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PostPosted: Thu Feb 23, 2012 9:22 pm 
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Joined: Mon Jan 16, 2012 3:25 pm
Posts: 129
01895 250 111
Civic centre switchboard for refferral to Housing Benefit and Council tax benefit office

Face to face meetings available by ticket at the reception in the borough civic centre

Housing is provided by the councils own housing department and also some housing associations.

If you live locally you can go to the Councillors Ward surgeries, details of which can be found on the council website and explain your family or group of friends situation.
A costed assesment on the rent you can pay using the money Advice services budget assessment, HMRC and DWP benefit amounts, all of which checked by an auditor ,bookeeper, accountant
Previously the council had a policy for FE / HE students flatsharing to make a claim for council tax remission by October 31st as 16 to 18 year olds left one part of education to another. However the best ones at the top of queue would have arranged housing and had these forms in for when the exams finish. There is a london wide student housing website for housing and each local authorioty can suggest a list of estate agents or housing assns for part rent and part buy under housing assn HMO regulation criteria.The clever ones could now try for shared ownership and then after study sell up and get a part rent part buy flat for two of them under common law partnership laws.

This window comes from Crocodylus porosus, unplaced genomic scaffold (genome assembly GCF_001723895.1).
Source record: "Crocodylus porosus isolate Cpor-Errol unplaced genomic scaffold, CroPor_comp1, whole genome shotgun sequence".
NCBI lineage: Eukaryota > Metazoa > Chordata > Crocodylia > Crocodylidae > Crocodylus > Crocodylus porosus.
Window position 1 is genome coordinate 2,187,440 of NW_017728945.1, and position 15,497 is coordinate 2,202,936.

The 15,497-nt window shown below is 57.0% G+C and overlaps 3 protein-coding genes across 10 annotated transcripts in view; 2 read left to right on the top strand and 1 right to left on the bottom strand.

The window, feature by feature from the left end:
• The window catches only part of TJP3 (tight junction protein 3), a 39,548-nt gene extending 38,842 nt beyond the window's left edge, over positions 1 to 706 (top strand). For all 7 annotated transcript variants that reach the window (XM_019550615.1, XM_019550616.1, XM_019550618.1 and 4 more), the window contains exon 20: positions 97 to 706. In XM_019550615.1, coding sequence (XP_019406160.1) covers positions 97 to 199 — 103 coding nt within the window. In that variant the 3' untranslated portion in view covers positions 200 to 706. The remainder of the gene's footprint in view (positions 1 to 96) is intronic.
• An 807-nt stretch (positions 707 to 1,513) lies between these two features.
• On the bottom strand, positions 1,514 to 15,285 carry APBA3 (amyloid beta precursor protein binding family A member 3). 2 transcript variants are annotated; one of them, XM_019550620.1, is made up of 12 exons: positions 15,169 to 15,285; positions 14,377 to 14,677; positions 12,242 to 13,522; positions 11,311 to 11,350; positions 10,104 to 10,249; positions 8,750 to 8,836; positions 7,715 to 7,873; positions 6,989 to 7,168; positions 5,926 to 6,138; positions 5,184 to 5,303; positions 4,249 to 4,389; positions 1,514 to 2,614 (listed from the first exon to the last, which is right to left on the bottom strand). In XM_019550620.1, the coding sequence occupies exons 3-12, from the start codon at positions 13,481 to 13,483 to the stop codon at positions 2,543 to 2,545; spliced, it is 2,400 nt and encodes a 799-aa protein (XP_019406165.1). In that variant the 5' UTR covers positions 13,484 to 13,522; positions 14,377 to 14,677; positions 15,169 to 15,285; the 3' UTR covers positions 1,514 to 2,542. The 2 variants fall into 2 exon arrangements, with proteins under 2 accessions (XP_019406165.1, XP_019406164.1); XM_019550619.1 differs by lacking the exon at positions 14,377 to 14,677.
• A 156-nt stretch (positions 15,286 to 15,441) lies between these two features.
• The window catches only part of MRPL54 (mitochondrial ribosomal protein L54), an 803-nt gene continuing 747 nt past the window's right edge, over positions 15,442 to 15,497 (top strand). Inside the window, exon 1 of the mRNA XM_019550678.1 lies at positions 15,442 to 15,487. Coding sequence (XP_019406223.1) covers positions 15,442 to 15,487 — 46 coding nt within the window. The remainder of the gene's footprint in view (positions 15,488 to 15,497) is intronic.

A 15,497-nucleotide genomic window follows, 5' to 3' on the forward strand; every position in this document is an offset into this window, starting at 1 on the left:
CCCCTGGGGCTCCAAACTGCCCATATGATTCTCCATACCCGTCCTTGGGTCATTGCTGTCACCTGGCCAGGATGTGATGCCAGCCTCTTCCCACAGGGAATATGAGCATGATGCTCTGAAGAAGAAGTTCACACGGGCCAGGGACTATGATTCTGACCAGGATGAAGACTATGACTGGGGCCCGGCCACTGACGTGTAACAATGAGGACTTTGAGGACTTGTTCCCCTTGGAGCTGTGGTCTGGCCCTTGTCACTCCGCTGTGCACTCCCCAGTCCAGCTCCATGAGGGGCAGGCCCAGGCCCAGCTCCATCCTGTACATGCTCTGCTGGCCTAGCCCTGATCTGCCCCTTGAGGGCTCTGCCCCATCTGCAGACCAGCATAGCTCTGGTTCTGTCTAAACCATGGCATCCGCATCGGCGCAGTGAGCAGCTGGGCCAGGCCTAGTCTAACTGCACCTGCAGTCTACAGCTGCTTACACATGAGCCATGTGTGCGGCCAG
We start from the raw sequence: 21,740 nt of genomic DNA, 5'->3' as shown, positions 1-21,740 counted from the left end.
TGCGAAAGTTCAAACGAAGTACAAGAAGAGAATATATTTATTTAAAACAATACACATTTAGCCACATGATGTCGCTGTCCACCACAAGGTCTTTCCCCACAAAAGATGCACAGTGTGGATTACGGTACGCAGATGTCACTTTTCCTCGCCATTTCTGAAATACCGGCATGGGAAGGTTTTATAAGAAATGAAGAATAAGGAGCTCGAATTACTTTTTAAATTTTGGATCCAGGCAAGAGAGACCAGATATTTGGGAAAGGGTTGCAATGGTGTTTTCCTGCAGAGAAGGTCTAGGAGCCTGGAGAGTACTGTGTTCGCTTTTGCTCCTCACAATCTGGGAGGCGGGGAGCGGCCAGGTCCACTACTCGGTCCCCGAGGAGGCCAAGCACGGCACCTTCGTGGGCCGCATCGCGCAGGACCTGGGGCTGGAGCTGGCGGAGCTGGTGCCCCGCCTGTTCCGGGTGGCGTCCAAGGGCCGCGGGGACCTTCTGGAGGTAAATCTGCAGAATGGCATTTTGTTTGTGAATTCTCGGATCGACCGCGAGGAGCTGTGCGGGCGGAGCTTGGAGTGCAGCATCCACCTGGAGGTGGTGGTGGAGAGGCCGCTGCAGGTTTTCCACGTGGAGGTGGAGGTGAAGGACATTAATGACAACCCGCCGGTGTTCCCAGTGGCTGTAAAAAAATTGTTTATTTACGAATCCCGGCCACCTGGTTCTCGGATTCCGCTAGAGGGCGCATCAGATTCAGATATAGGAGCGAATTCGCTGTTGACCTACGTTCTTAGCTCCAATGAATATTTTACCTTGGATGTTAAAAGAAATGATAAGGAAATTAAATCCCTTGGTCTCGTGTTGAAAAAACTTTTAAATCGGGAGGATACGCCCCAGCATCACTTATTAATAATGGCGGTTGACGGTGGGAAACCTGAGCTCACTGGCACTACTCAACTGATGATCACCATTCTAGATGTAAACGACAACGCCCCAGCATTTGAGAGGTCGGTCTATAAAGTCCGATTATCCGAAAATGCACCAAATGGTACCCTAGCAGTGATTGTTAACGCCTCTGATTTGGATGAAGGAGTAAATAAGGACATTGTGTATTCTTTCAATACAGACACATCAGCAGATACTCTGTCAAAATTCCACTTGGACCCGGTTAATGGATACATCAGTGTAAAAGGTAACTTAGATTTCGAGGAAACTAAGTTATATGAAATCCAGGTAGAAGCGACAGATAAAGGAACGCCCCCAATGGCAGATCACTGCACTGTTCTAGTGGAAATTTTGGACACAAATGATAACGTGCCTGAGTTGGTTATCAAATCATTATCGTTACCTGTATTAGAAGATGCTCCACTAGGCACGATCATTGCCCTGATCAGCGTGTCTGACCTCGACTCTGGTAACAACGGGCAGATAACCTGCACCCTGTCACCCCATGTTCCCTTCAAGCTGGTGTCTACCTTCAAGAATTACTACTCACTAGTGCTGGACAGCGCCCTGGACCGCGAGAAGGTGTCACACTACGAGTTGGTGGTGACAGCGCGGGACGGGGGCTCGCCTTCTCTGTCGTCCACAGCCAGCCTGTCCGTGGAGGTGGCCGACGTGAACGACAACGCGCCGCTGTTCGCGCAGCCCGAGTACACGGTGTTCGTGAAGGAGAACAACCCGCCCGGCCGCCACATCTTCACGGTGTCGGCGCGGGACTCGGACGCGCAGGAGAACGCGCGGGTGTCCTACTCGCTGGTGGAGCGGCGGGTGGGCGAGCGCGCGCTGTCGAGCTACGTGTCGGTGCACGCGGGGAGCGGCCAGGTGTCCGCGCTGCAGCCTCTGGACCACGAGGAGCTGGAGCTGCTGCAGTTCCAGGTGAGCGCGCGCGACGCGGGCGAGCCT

If you need assistance as in special needs, there is teh adult social care department within teh council and three community mental health units for three Westminster constituencies of Hillingdon.

There is a pschyiatric inpatient hospaital on the HIllingdon Hospital site including a rehabilitation unit for illegal substance and alcohol for which there is a borough wide service centre at Old Bank House in Uxbridge opposite the original Tescos. This Health trust covers four - seven London boroughs for varrying services for transfers from inner London and the Home counties where living on state benefits is financially difficult either owing to rent rates paid for by the Housing Departments Council tax assessment and sometimes the housing / transport being cost prohibitative.

If you are unwell or find talking over the phone difficult you can check online free in the local library or phone and ask for a written address to send writen correspondence either by post or email.

I'll post the numbers and addresses over the next few days in posts below this


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PostPosted: Sat Feb 25, 2012 4:36 pm 
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Joined: Mon Jan 16, 2012 3:25 pm
Posts: 129
Housing Advice from the local authority.
James Ware (my own work this time, apologies if it isn’t as coherent as anything in the Gazette, lol).